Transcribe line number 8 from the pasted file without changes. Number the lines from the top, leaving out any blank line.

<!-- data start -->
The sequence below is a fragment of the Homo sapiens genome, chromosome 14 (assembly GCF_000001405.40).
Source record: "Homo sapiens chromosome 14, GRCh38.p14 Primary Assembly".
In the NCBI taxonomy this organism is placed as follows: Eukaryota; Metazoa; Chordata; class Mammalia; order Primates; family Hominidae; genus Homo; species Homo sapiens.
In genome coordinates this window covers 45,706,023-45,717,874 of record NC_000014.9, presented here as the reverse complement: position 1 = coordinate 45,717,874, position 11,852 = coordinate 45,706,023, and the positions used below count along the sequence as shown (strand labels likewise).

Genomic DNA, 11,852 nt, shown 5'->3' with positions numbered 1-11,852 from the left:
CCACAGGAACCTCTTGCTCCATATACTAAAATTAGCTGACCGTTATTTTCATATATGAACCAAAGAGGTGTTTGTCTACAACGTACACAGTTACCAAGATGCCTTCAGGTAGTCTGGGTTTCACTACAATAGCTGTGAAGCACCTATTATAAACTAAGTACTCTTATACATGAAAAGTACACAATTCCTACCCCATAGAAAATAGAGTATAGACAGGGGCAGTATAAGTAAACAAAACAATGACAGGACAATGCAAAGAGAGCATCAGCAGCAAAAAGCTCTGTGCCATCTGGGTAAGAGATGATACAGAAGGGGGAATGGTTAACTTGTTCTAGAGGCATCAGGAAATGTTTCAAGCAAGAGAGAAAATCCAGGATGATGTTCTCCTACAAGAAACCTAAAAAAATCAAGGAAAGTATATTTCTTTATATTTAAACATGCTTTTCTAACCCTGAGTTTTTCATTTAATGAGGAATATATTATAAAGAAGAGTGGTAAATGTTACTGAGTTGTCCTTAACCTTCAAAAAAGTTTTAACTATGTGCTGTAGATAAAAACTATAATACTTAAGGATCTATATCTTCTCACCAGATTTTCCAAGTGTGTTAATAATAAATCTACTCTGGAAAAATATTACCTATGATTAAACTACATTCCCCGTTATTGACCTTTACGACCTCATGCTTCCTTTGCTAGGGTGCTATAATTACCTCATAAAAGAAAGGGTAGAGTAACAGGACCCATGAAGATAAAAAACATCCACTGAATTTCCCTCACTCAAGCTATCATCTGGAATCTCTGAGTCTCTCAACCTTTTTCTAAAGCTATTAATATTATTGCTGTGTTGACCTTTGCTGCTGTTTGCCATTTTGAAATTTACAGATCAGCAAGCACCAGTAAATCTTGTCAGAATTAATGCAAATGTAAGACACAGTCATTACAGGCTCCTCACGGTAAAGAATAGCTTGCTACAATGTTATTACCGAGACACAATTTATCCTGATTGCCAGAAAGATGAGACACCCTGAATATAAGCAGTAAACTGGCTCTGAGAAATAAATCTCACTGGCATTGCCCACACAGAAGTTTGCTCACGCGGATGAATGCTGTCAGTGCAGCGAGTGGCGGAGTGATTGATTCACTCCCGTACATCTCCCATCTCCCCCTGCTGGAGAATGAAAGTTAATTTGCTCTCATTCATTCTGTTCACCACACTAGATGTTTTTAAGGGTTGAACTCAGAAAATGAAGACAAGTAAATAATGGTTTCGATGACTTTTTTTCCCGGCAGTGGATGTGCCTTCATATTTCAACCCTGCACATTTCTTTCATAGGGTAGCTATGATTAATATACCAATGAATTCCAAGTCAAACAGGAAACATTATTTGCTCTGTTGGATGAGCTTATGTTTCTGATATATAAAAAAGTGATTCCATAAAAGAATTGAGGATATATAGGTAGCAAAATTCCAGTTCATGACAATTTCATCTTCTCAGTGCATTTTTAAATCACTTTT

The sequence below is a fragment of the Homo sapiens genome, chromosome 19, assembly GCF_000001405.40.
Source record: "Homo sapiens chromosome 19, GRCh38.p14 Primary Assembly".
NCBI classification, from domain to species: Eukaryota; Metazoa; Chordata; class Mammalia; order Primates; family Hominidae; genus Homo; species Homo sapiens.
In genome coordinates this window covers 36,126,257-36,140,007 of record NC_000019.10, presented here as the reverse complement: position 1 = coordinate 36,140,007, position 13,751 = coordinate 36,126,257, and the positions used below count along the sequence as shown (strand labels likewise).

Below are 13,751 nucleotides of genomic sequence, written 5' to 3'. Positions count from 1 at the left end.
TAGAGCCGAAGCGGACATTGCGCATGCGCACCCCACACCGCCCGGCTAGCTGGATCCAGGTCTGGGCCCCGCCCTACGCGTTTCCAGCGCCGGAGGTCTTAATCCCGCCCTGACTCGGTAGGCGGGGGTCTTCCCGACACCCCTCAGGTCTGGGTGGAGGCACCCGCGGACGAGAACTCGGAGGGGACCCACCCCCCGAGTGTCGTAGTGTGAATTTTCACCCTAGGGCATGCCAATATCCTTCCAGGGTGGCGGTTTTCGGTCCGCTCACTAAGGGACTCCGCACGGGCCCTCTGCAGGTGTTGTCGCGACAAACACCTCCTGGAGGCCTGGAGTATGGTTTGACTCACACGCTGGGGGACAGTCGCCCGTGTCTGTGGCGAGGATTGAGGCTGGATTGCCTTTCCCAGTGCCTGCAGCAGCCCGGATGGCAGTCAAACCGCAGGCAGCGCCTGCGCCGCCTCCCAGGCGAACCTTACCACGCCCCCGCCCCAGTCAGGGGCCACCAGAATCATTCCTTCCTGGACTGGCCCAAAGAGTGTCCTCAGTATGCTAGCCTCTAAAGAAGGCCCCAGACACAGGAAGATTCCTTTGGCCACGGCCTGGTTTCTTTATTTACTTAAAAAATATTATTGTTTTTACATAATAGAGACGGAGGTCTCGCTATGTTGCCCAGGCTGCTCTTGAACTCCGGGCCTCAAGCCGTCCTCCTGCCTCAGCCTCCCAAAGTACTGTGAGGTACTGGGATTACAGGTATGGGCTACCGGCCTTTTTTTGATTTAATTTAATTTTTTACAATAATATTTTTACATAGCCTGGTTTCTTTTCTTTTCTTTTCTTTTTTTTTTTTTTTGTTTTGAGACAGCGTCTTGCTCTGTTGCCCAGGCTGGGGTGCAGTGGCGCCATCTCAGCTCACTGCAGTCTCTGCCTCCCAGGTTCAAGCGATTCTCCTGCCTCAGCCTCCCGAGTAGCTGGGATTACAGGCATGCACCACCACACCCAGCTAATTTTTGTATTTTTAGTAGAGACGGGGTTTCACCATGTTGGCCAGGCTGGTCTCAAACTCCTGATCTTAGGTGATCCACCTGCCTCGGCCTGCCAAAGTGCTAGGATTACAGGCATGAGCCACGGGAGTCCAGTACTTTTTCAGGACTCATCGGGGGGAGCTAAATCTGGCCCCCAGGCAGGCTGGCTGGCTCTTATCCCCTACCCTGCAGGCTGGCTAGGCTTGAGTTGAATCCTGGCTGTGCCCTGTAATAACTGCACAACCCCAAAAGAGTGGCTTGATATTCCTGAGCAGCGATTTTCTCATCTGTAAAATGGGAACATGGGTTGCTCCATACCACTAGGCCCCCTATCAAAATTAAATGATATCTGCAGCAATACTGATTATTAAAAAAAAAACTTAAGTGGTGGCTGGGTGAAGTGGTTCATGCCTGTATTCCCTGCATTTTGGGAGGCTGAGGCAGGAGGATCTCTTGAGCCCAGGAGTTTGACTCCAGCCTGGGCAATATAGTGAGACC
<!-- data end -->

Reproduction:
Source record: "Homo sapiens chromosome 19, GRCh38.p14 Primary Assembly".